Playwright Mark Ravenhill explores his mother's dementia in new play

Playwright Mark Ravenhill – who grew up in Haywards Heath – offers a tale very close to home with his new production: the story of his 84-year-old mother Angela suffering with dementia as she looks back across her life.

Mark Ravenhill as a baby in 1967 with his mother Angela and his father Ted
Mark Ravenhill as a baby in 1967 with his mother Angela and his father Ted

Angela will premiere on the new audio digital theatre platform Sound Stage from March 26-28 – a piece which moves between Angela in her old age, her memories and mind failing her, and Angela in her youth, growing up, moving away from her roots as the world of drama welcomed her. The play depicts her struggle with depression and the challenges of her own aspirations and becoming a mother, poignantly set against Mark’s experience of beginning to learn ballet, his lifelong passion, in his early 50s.

In the play, Mark’s father Ted will be played by the award-winning theatre and screen actor Toby Jones and his wife Angela will be played by Pam Ferris.

“My mother died in 2019,” Mark says, “and I started thinking about writing something, and with the lockdown I thought audio drama would be a good way to do it. I just thought radio is a really good way to get inside someone’s head because you listen to radio in a really intimate way, and technically the actors can get so close to you. But it is also a very fluid medium… a different medium. You can travel backwards and forwards, even quicker than you can do in film. I don’t think it is a medium which makes greater demands on the listener necessarily. I think listening to the radio can be really quite relaxing and quite soothing. It draws you in.

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    “My parents moved to Haywards Heath a few months before I was born. They moved to Haywards Heath in 1966, and there was a little cottage hospital that I was born in. My father is still in the same house, and it was just a gorgeous place to grow up in. It was a little cul de sac, and just growing up in the 1970s you had so much freedom. It was great.”

    As for what his mother would think of the play: “I suspect she would just be a little bit embarrassed and wouldn’t want the attention. But she would be really pleased with the cast. She just loved actors and actresses, and she loved everything that Pam Ferris did. When I was talking to Pam, I was telling her that we went to see her when she was touring in Roots which came to the University of Sussex in the early 1980s.”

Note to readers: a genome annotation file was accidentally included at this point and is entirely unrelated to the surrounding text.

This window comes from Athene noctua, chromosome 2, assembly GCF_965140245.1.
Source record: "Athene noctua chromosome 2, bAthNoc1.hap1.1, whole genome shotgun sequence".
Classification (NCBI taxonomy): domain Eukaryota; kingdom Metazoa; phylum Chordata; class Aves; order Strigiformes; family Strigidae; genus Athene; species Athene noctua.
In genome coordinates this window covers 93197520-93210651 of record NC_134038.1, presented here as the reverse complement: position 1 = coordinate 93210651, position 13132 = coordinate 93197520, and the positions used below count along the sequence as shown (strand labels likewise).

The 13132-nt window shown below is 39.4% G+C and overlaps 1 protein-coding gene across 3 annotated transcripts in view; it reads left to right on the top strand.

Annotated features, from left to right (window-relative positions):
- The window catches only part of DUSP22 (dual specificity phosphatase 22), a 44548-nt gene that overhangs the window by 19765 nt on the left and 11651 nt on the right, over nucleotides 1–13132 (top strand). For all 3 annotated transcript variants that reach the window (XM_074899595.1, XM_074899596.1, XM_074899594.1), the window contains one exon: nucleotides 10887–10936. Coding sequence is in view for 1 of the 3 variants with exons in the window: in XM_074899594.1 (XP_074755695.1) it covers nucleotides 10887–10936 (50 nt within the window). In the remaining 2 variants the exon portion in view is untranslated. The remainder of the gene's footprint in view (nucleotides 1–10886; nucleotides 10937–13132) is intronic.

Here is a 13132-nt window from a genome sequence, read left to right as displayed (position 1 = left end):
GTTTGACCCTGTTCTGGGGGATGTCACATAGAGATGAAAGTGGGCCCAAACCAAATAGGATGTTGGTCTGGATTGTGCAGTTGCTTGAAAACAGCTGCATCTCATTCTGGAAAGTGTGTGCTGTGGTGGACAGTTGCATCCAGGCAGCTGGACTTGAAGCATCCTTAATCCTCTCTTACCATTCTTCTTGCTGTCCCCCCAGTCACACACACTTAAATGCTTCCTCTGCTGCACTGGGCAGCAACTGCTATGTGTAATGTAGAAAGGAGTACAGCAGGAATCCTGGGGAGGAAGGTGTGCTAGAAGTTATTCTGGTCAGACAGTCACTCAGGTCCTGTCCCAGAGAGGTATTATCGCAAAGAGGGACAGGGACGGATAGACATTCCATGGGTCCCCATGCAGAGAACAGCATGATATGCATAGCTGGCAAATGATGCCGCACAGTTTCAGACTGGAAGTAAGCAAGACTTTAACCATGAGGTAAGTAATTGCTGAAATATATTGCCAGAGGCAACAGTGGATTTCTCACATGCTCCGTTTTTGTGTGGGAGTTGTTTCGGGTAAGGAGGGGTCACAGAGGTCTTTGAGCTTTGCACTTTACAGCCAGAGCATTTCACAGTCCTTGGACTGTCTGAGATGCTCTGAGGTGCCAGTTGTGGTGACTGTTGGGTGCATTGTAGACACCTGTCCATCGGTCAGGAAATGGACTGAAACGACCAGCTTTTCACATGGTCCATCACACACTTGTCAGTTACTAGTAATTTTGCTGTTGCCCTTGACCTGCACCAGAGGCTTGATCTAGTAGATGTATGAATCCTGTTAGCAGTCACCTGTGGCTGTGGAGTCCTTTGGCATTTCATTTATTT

In the play, Angela looks back on her life: “It is framed by the Alzheimer’s, but it is really about growing up in a small village outside Luton. There were lots of ways that culture interacted in her life when she was young. She was in the amateur players. She loved reading. She was always very creative. And when I started to get interested in it all, she would always help me. It is about someone from a working-class background for whom culture was really important.

    “The illness started to come on. The classic pattern is that you have five to seven years after diagnosis. She was diagnosed about six years before she died, and for a long time we were just thinking that she was getting quite forgetful… and then it started becoming a problem for her. Finally she was given a diagnosis. Fortunately she was in a very safe environment. My brother was at home with her and with my dad, and she really just accepted that she couldn’t remember things at first and would ask things like ‘When did I get married?’ She had a few weeks when she got very paranoid and frightened. Quite a lot of the time she was away with the fairies, but mostly she was absolutely happy. It can all depend so much on the environment and the people around you.”

    Angela is the first play in the opening season of Sound Stage, a new online audio theatre venture. For tickets and information on the Sound Stage opening season, visit and